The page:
When she looked, unbelievably, the cut was gone and so was the pain. Except for a streak of copper brown against her palm, it was as if it had never happened.

“How did you that?” she questioned.

“Do what?” he answered with a shrug.

Do you heal things? She asked, stopping him, hand on his shoulder. Seriously, do you?

He regarded her levelly for a moment. Things decide to heal themselves. Sometimes, it’s just a matter of asking.

How… she had more questions. But then he kissed her. Pulled her tight, and she felt the layers of him brush against her. His heat was a blanket and it wrapped her up inside a jumble of things. It made her feel inside out. And for a second her vision blurred and it was like she could see atoms, the grains of the universe, dancing.

I love you Monica, he whispered to her that night as she fell asleep. And I will never put you in a box.

She opens her eyes from her golden sleep. Her brother, Ed, sits on a rock across the pond watching her. He is long dead. So she knows he is a ghost or a delusion, a product of the pills she took earlier.

“You,” she spits with disgust. Bile rises in her throat. Surprised at how much she hates him. Still.

He says nothing, just watches her with his mean cat eyes.

“It was your fault he died!” she screams, fury boiling to the surface.

He says nothing, just watches. How could he have been her brother? How could someone so cruel share her blood?

Ed was her opposite. Blonde, outspoken, confident. He was an overachiever. He was popular, a ‘chick magnet’. Girls would call in an endless string, with growing desperation. He would ignore them, until she would finally take pity and tell the latest it was over. Her mom loved him most and this filled him with something unfortunate: a sense of infallibility.

But, then, Charlie appeared. And her brother liked him, too. This was a surprise as they seldom agreed on anything. Charlie could make Ed, her otherwise humorless brother, laugh. When Charlie was over, they would sometimes watch TV or go fishing or just hang out. Charlie softened Ed’s harshness and made up for his lack of empathy. They became peaceful cohabitants in the same house. They had someone in common, someone they agreed on.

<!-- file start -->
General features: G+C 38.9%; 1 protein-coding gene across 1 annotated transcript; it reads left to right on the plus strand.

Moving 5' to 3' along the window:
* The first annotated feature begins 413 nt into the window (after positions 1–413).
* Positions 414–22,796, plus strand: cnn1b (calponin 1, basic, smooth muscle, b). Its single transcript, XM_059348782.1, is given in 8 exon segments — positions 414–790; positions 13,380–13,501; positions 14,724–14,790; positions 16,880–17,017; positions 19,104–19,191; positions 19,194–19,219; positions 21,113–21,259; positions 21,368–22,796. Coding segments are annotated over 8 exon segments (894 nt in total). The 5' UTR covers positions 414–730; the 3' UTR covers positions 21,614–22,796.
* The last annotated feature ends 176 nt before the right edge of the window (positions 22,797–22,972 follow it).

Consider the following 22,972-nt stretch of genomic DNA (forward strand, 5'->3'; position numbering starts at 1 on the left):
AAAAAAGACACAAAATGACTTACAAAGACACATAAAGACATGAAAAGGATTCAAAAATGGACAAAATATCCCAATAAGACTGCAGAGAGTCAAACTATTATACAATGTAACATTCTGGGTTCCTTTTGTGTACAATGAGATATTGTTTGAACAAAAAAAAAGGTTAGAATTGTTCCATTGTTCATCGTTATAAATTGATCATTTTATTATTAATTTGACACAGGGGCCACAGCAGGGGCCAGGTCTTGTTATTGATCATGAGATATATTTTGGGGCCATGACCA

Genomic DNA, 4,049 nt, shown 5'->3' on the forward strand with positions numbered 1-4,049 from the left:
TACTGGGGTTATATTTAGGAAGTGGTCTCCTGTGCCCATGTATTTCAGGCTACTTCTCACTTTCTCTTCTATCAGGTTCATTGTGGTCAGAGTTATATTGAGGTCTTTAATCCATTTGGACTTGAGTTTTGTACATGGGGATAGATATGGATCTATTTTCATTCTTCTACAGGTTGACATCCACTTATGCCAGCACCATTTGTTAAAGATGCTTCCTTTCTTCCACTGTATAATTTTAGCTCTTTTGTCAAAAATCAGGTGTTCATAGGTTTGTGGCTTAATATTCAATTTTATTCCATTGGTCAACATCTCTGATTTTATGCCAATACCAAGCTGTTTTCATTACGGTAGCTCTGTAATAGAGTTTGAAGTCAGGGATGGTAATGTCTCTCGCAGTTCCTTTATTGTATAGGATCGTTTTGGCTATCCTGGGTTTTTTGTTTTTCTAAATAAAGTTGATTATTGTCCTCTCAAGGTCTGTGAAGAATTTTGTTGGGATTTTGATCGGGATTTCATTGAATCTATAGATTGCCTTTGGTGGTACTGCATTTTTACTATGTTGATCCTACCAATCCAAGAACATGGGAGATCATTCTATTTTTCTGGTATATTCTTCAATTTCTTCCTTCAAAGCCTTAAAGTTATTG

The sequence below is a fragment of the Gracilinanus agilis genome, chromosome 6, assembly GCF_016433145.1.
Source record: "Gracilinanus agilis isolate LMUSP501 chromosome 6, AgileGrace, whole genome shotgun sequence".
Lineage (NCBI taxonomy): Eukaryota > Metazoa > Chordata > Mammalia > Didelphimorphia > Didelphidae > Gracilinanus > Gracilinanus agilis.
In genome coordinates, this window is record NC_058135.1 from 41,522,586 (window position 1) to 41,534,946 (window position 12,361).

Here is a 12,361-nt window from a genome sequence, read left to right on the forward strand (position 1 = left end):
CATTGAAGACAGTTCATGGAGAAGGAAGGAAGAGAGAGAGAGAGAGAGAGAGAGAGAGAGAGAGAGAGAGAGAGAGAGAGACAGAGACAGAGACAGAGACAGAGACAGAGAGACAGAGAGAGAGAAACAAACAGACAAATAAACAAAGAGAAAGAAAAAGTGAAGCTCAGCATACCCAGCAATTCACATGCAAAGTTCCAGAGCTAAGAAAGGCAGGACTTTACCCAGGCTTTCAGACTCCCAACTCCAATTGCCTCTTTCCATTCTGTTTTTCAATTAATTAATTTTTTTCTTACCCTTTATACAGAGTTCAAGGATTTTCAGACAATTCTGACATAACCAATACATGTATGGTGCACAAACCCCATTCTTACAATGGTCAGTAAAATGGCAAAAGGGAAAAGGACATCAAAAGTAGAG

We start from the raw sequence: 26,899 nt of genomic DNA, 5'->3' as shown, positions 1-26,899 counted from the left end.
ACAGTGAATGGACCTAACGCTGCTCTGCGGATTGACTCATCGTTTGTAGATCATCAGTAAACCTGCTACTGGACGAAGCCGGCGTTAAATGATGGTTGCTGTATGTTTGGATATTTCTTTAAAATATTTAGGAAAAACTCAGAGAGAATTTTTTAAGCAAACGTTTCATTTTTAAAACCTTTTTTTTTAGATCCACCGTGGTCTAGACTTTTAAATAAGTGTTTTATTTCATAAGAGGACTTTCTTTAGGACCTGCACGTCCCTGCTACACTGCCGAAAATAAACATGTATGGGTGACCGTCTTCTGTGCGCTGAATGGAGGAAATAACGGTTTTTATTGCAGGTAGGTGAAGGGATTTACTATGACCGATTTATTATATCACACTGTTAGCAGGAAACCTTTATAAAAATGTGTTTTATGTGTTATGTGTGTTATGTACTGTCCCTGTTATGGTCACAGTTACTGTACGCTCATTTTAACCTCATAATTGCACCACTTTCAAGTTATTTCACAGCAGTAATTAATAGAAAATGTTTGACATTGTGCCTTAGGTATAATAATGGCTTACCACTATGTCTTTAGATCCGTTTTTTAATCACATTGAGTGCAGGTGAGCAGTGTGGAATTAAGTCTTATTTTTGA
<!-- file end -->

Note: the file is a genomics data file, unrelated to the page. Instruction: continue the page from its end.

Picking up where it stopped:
But a few days after she and Charlie first kissed, everything changed. She heard the screen door slam. It was Ed, red-faced and fuming. He threw her a scathing glance and turned away. He hurdled a bottle against the wall. Shards of glass exploded everywhere.

When she asked him what was wrong, he said, “Charlie always throws the fish back. He’s a fucking waste of space.” A vein pulsed at his temple, green and blue. And she knew enough to keep her distance. She also knew the fight had been about more than fish.

Ed held grudges. His heart had been hot or cold since her earliest memories of him. When incited, he was not to be crossed. And this was no different.

When she asked Charlie what happened, he sighed regretfully. “Ed happened…”

Each time she sees him, it is like falling into happiness. She spends more time away from Ed, who broods around the house when he isn’t at his job as a lifeguard. Charlie’s little sister Tabitha smiles a toothless smile and sits beside him on the couch watching TV. They flip quickly through images of carnage of the growing war on the continent. The war that everyone said wouldn’t happen. And then everyone said would soon be over. But, instead, had lasted more than three years and taken someone from everyone.  Charlie’s mom is gone most of the time, working two jobs. And so they make an easy trio without Ed. A triangle without edges.

But Ed’s resentment burns brightly. His meanness finds endless tedious expression. Locking her out of the house, throwing out her dinner. Little things that make her wonder, how he can hold so tight to the past, with such certainty. Then it is summer and he is doing flips off the dock, at the lake, showing off for the local girls. Blonde and bronzed, looking like a California surfer, he miscalculates and clips his head on the edge. He disappears into the water. For brief seconds, it is like he was never there.